Activists Raise Flag Over Failure By Leaders To Implement Child Labour Ordinance

David Tusiime, the Program Officer Rwenzori Child Concern, says the leaders look on as children drop out of school to work in tea plantations.

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Child Rights activists in Kabarole and Kyenjojo districts have raised the alarm over the failure by local authorities to address the increasing cases of child labour. Child labor is common in Kabarole and Kyenjonjo districts as minors are deployed on tea farms.


The two districts are among the leading tea growers in the country and statistics show that majority of the tea growing households employ children. Findings by Rwenzori Child Concern, a non-governmental organization in Fort Portal show that currently 8.4% of the children between the ages of 6 and 16 years are engaged in tea growing and have dropped out of school.



The activists argue that the local leaders have failed to tackle the problem, despite passing ordinances to address the vice. David Tusiime, the Program Officer Rwenzori Child Concern, says the leaders  look on as children drop out of school to work in tea plantations.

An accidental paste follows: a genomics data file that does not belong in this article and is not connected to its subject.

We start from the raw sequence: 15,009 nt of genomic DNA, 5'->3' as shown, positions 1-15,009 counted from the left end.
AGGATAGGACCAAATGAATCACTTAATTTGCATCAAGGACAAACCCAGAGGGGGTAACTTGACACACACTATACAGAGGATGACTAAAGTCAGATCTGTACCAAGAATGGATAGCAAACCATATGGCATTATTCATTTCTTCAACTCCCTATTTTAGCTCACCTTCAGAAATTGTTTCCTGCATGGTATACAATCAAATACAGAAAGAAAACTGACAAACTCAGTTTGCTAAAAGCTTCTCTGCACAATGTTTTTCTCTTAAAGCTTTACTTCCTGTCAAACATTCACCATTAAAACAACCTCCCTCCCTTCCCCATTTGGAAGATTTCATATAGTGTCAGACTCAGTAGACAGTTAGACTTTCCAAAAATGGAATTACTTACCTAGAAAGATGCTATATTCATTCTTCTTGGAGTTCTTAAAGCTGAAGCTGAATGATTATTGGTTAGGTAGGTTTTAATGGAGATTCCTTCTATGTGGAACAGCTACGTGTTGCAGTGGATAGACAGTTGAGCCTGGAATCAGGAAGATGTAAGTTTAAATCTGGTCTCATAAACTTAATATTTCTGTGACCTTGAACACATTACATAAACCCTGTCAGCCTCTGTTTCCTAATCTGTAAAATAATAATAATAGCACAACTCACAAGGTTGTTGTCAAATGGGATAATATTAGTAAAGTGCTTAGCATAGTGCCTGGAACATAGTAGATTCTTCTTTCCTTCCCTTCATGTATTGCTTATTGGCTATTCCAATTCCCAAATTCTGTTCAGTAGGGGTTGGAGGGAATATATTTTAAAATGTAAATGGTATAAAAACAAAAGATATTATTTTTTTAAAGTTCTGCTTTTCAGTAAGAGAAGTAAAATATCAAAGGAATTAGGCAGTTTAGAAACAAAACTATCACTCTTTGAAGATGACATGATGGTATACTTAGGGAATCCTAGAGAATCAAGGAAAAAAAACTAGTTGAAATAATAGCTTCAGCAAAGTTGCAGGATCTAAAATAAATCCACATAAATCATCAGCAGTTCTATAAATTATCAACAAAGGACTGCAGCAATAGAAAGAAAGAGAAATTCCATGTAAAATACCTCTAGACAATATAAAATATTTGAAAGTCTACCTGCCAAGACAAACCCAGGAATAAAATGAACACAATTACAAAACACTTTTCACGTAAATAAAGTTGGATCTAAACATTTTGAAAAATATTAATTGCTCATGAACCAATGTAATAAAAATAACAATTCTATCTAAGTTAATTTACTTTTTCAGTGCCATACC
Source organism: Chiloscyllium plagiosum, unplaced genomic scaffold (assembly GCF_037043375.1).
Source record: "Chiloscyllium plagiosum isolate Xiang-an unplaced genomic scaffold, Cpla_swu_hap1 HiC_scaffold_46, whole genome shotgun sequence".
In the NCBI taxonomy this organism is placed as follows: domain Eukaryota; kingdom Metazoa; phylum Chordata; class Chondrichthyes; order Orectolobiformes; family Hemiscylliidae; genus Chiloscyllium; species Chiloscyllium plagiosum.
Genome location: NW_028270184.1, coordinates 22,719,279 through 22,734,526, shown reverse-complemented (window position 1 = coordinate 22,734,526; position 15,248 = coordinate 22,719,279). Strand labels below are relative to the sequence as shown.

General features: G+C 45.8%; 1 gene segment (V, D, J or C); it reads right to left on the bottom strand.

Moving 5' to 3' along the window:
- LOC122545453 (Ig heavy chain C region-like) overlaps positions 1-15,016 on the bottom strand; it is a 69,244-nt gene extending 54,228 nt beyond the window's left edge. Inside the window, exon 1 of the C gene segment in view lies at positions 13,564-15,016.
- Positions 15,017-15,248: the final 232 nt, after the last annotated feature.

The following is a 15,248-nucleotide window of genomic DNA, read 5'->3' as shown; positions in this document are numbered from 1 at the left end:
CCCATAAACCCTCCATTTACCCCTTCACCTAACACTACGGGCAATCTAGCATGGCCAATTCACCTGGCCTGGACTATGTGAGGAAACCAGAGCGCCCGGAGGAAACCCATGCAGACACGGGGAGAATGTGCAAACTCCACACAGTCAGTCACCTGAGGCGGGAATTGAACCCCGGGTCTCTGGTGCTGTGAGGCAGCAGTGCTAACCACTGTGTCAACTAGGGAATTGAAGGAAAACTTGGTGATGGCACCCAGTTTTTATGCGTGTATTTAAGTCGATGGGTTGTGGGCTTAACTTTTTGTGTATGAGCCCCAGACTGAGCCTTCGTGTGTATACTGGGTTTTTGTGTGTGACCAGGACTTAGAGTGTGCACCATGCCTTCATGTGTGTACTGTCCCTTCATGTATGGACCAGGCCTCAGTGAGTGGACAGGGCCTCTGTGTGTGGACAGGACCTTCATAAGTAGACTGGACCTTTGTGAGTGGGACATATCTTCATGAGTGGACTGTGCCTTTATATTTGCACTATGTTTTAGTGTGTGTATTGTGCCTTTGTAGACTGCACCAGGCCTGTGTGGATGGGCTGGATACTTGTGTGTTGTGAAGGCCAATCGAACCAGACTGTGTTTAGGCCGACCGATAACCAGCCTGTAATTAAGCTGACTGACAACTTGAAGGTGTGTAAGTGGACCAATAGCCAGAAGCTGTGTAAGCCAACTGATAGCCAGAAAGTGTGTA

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Catherine Kemigisa, an official from Fort Portal Child Rights says local leaders lack the political will to fight child labor. She says the leaders shunned invites to participate in the Stop Child Labor campaign last year.



Helen Kaija, Bugaki Sub County district woman councilor, where child labor is rampant, says that they face challenges to implement the ordinance. She says whenever they try to arrest the culprits they are threatened by the community. 

Kaija, who is also a member of the community development committee, says some parents claim they send their children to work on the tea estate in the name of looking for school fees. Kabarole district Education Inspector Francis Rujumba says failure to implement the ordinance has made parents lazy to send their children to school.

Gerald Magezi, the Rwenzori Region Labor Officer says shortage of staff in the labor departments is hindering enforcement of labor laws. He says that the labor office is supposed to have two assistants to inspect places of work to ensure that young children aren\'t employed.

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According to the Ugandan labor law, a child under the age of 14 should not be employed in any business or workplace except for light work carried out under supervision of an adult and does not affect his or her education. 


The law also empowers any person who is concerned about the child's welfare and sees that the child is working in unsuitable conditions to report the case to the labor officer in the district.

Statistics from the Ministry of Labor, Gender and Social Affair, indicate that Uganda has 2.7 million children subjected to forced labor.